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London burns bright for avant-garde indie stars

album of the week

the temper trap

The Temper Trap



One might have imagined that the riots that gripped urban Britain for a crazy few nights last August would provide plenty of inspiration for any number of musicians, but it has taken a band from faraway Melbourne to best capture the mindless lawlessness.

London's Burning is an electrifying tour-de-force, a pulsating study of a society in chaos. Actual recordings are spliced into the song -- including the words of a young rioter whose myriad crimes include his use of the English language.

It's a powerful composition and very much indebted to The Clash -- not just because it shares a title, but also because of the intoxicating coda it boasts.

It should sound pretty special when The Temper Trap roll into Dublin's Phoenix Park on July 18 for a date alongside Florence + The Machine and Snow Patrol. And this second album is full of such intriguing -- and highly accomplished -- material.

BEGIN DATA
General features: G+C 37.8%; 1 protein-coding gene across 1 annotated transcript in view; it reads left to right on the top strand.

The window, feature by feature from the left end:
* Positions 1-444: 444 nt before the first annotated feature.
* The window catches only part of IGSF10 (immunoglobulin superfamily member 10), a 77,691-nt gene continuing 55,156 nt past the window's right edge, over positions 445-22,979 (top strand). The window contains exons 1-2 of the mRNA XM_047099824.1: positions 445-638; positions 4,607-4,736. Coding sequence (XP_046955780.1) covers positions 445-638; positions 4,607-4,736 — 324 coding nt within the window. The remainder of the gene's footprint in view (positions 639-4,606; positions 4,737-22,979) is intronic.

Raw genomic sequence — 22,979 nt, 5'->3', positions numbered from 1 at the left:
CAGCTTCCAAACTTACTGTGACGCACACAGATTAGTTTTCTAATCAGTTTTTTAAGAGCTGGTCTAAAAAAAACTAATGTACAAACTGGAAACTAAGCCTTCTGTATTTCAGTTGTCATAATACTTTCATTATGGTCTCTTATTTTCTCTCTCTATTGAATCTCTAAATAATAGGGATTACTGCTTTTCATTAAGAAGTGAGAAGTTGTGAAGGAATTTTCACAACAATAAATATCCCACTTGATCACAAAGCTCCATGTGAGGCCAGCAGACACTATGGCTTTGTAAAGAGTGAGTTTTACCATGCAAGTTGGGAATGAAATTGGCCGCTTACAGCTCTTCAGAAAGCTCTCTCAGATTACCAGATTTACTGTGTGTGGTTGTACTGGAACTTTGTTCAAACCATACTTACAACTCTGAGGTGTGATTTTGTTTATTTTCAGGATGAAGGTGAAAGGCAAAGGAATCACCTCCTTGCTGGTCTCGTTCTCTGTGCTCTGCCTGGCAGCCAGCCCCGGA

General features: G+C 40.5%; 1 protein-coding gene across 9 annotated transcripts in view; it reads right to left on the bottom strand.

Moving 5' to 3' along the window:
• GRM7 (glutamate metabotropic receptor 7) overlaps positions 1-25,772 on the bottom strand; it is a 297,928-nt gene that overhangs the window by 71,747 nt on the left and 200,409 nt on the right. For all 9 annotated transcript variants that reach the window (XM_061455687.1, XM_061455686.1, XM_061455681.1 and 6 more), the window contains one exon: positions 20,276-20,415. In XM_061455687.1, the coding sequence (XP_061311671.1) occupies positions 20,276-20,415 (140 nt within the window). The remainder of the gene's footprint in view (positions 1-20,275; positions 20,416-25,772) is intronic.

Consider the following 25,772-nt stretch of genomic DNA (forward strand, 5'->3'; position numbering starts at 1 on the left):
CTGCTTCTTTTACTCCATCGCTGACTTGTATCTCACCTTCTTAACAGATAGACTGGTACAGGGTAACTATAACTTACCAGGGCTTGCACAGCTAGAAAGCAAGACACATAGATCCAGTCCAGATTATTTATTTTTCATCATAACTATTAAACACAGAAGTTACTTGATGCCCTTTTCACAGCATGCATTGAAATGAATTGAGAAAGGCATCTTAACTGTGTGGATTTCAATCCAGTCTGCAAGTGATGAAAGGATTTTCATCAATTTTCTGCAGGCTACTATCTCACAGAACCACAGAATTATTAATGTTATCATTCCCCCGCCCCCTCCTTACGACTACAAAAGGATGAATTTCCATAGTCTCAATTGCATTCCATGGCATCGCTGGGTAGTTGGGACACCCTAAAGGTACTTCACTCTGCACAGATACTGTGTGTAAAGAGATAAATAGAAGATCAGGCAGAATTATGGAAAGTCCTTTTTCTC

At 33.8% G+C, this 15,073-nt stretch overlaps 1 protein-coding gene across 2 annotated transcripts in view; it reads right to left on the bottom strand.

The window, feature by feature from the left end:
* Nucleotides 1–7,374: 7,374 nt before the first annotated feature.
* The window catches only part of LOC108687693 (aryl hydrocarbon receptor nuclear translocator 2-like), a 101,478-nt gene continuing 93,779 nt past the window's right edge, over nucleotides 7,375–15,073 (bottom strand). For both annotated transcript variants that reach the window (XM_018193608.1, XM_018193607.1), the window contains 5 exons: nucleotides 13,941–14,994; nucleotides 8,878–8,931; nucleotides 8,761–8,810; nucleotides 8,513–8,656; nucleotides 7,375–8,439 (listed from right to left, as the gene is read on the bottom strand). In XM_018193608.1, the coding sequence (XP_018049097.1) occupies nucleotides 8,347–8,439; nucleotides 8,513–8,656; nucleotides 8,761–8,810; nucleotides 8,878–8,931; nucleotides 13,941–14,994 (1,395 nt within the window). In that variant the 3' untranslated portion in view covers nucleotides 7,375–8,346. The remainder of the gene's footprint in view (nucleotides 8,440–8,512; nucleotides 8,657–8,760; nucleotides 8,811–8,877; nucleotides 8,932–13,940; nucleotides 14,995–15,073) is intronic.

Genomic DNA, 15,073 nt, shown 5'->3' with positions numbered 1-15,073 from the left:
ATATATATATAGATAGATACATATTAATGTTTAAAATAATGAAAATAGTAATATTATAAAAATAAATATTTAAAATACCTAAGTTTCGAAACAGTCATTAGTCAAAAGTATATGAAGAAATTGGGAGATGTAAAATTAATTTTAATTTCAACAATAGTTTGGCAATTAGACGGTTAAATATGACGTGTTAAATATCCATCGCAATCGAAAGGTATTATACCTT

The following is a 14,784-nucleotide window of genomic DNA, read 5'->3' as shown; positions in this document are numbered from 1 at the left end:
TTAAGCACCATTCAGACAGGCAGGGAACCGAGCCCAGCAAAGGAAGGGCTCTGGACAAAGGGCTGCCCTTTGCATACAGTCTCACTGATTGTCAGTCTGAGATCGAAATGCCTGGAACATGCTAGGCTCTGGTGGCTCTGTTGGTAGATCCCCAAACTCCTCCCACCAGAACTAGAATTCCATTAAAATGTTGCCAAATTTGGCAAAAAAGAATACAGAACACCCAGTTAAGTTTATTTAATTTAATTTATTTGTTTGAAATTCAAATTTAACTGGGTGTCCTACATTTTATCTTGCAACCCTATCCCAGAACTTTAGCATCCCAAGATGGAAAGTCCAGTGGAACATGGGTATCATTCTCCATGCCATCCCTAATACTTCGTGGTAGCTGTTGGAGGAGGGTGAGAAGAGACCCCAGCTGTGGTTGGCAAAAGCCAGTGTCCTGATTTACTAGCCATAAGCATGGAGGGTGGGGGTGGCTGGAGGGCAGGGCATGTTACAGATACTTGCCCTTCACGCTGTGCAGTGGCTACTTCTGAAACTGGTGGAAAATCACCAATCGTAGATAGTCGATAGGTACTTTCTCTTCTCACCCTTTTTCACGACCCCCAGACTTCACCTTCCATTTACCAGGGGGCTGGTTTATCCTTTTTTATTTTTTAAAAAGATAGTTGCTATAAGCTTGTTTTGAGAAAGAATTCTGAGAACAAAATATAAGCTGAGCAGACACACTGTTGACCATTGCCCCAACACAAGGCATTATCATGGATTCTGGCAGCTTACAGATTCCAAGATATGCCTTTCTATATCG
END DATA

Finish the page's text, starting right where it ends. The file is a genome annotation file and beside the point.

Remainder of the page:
The band's elevation to the A-list was secured when their U2-esque single Sweet Disposition became one of the most unexpected hits of 2009.

Their debut album, Conditions, consequently shifted almost a million copies. But, in truth, it was a patchy affair, offering nothing to rival the brilliance of its flagship track.

It's a very different story this time. This self-titled effort exudes self-assurance from the off. The songs are written with one eye on the enormodomes they play now and another on the FM-playlists, but their desire to think big hasn't eroded a yen for the avant-garde.

Just when you think you have the measure of the band, they throw in a few curveballs to keep things interesting.

And the songs pack a powerful punch: There's the indie-gospel of Miracle -- sumptuously arranged and as tender a tune as you're likely to hear all year; the giddy synth rush of Where Do We Go From Here?; and Rabbit Hole, which starts as a sparse, disquieting meditation before dissolving into an enormous electro-rock epic made for the wide-open spaces of the Phoenix Park.

Key tracks London's Burning; Where Do We Go From Here?

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